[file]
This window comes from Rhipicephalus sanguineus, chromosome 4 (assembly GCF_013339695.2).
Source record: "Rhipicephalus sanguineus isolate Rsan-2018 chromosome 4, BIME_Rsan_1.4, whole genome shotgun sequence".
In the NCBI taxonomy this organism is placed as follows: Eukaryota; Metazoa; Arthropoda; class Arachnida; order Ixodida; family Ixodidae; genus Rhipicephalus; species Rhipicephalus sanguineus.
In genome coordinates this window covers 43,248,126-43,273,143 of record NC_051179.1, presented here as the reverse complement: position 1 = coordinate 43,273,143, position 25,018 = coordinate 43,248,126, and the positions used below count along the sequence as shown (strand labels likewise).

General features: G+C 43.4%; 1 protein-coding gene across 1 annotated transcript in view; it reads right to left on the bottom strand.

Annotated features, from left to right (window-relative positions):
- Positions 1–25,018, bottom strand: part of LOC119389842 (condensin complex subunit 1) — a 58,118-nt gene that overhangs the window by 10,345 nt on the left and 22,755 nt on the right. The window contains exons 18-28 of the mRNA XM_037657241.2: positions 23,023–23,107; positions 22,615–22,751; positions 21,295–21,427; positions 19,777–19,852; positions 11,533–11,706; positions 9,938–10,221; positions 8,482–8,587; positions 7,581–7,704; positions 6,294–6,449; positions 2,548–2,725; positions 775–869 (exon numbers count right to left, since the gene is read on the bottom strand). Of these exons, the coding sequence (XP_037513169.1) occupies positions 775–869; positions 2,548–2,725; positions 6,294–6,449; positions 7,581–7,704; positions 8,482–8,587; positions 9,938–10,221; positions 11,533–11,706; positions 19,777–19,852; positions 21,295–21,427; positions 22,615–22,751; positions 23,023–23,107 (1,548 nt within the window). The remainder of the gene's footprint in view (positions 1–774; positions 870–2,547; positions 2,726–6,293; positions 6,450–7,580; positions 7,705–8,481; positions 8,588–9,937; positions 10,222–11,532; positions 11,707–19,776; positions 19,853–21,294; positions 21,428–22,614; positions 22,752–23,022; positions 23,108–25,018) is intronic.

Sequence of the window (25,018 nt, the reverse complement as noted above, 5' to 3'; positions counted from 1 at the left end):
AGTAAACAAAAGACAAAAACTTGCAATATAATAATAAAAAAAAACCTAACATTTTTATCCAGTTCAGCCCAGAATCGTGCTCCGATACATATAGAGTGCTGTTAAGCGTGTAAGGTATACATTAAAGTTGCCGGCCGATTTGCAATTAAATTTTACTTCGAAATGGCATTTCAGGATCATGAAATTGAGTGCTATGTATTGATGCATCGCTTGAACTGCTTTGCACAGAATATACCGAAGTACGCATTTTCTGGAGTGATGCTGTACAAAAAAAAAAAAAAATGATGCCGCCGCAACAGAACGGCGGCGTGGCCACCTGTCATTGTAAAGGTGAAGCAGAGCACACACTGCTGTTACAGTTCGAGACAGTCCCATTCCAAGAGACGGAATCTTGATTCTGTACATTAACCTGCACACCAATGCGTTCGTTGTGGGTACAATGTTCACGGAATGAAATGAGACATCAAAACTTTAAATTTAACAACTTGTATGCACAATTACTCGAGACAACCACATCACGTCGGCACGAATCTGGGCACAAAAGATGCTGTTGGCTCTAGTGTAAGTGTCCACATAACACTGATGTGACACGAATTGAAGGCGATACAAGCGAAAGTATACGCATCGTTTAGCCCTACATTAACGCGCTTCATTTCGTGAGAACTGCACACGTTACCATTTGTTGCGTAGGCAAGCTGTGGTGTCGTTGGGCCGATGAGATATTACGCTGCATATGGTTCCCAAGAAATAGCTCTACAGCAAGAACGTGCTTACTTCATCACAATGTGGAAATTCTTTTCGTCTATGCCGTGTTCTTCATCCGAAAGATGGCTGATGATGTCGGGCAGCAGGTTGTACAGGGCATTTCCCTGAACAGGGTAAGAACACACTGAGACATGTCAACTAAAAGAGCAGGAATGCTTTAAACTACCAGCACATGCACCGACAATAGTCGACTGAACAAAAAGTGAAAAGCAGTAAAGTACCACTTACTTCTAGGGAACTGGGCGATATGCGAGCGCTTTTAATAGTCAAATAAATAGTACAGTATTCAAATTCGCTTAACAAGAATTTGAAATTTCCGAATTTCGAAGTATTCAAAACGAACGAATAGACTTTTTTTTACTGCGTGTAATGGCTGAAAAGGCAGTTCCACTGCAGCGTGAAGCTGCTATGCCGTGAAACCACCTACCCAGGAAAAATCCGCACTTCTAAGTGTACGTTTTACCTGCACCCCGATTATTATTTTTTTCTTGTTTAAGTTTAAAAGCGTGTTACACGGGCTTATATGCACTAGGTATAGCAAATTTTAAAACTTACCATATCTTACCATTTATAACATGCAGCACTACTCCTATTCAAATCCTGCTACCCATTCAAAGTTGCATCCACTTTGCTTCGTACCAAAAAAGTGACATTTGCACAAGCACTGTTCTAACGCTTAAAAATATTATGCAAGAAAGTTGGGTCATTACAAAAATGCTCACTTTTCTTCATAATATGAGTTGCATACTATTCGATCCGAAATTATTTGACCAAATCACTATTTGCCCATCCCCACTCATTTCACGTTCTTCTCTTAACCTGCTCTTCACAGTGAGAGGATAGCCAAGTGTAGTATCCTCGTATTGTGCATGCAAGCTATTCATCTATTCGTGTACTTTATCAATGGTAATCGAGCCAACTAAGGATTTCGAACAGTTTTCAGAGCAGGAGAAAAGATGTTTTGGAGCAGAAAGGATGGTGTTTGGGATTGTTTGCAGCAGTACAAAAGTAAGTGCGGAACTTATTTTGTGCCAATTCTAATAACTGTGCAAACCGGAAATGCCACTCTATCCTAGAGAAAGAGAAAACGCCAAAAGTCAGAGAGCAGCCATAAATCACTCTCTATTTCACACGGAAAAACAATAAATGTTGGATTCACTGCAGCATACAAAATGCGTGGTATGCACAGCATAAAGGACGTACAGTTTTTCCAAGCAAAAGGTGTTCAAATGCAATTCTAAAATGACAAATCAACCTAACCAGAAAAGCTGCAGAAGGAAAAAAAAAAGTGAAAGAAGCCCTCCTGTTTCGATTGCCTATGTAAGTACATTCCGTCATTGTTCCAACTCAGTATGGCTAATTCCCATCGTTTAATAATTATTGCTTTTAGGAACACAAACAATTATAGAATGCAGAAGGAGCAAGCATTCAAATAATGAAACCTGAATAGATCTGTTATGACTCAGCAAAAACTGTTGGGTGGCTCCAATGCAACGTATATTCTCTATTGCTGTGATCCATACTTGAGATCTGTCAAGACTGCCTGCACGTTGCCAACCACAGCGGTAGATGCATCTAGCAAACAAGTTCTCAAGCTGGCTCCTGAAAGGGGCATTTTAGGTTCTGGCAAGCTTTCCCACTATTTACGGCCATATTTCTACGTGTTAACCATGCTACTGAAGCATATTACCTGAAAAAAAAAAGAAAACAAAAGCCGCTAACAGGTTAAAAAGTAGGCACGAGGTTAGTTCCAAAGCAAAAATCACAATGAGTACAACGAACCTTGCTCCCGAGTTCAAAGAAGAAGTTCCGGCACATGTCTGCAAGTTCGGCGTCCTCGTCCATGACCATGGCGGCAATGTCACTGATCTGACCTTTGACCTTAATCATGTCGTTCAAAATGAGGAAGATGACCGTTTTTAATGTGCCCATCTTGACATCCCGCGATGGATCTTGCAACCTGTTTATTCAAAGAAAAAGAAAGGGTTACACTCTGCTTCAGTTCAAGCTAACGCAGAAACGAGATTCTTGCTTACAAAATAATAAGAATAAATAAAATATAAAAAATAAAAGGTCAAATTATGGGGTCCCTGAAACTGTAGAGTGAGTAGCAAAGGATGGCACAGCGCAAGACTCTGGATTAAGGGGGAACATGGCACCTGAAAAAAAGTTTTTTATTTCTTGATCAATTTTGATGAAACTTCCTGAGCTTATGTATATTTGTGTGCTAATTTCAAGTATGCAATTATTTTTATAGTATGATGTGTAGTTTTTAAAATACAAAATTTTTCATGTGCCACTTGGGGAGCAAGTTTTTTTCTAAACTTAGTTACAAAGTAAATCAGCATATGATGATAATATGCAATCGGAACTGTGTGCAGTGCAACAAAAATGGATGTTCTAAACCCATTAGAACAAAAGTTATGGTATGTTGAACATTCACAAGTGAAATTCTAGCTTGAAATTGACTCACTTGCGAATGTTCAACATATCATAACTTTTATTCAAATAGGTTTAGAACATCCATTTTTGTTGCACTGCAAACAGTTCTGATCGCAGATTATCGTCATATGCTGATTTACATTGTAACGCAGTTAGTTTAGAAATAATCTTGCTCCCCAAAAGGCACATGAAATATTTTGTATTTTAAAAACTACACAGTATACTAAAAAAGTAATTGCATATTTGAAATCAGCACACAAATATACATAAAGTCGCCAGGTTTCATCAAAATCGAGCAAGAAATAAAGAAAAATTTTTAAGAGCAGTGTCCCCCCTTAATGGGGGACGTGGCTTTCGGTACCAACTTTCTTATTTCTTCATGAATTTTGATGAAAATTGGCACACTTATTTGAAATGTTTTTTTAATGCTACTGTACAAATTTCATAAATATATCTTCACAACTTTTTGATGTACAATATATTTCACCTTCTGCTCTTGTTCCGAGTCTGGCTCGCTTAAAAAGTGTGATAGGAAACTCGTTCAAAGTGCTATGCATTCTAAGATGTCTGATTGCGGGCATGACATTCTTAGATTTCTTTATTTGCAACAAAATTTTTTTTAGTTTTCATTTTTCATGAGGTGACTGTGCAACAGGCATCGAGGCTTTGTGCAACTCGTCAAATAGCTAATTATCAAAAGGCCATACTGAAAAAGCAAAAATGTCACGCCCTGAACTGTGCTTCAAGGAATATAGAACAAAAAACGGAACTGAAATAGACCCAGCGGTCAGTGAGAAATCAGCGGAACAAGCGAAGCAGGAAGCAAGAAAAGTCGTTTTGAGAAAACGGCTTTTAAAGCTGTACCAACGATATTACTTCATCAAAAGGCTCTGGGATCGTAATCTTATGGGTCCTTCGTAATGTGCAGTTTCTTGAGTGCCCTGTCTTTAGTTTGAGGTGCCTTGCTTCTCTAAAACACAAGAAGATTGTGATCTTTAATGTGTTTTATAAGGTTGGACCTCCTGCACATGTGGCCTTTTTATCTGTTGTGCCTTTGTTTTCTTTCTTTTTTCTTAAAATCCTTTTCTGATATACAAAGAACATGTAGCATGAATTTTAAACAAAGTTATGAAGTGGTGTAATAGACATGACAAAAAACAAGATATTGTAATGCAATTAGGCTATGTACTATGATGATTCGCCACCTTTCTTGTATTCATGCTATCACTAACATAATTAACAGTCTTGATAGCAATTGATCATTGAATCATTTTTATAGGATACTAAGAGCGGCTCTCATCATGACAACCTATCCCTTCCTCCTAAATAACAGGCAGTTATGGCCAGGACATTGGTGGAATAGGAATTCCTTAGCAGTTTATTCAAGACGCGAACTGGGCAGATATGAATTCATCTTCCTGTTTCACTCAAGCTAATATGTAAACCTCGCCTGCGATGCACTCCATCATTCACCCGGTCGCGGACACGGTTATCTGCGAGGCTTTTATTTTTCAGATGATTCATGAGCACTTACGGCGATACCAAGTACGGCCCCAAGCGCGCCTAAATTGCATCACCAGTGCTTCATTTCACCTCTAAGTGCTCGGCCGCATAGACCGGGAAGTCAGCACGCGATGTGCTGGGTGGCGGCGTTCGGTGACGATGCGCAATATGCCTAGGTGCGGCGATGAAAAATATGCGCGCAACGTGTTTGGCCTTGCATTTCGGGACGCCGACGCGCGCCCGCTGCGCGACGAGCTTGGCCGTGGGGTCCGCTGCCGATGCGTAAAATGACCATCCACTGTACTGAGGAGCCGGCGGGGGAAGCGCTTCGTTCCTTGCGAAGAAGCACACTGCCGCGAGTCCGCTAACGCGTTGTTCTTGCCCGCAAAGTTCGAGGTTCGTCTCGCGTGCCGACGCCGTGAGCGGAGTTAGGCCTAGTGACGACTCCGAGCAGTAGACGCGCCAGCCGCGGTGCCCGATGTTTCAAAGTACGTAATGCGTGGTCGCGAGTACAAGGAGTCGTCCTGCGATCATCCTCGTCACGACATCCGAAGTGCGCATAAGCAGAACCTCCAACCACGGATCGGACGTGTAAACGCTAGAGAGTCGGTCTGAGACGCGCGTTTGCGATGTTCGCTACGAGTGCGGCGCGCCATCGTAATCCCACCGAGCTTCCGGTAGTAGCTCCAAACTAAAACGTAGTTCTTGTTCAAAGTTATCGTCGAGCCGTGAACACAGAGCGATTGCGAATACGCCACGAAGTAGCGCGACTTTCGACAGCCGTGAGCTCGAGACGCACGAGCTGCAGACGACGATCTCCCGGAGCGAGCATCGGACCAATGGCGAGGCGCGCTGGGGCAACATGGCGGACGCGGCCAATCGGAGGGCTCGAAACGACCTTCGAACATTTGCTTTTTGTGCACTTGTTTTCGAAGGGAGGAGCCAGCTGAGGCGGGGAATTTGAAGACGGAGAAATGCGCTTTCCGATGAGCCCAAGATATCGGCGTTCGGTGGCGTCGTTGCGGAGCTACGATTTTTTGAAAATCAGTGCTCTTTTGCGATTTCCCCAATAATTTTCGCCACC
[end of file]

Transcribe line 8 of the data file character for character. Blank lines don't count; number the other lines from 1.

Sequence of the window (25,018 nt, the reverse complement as noted above, 5' to 3'; positions counted from 1 at the left end):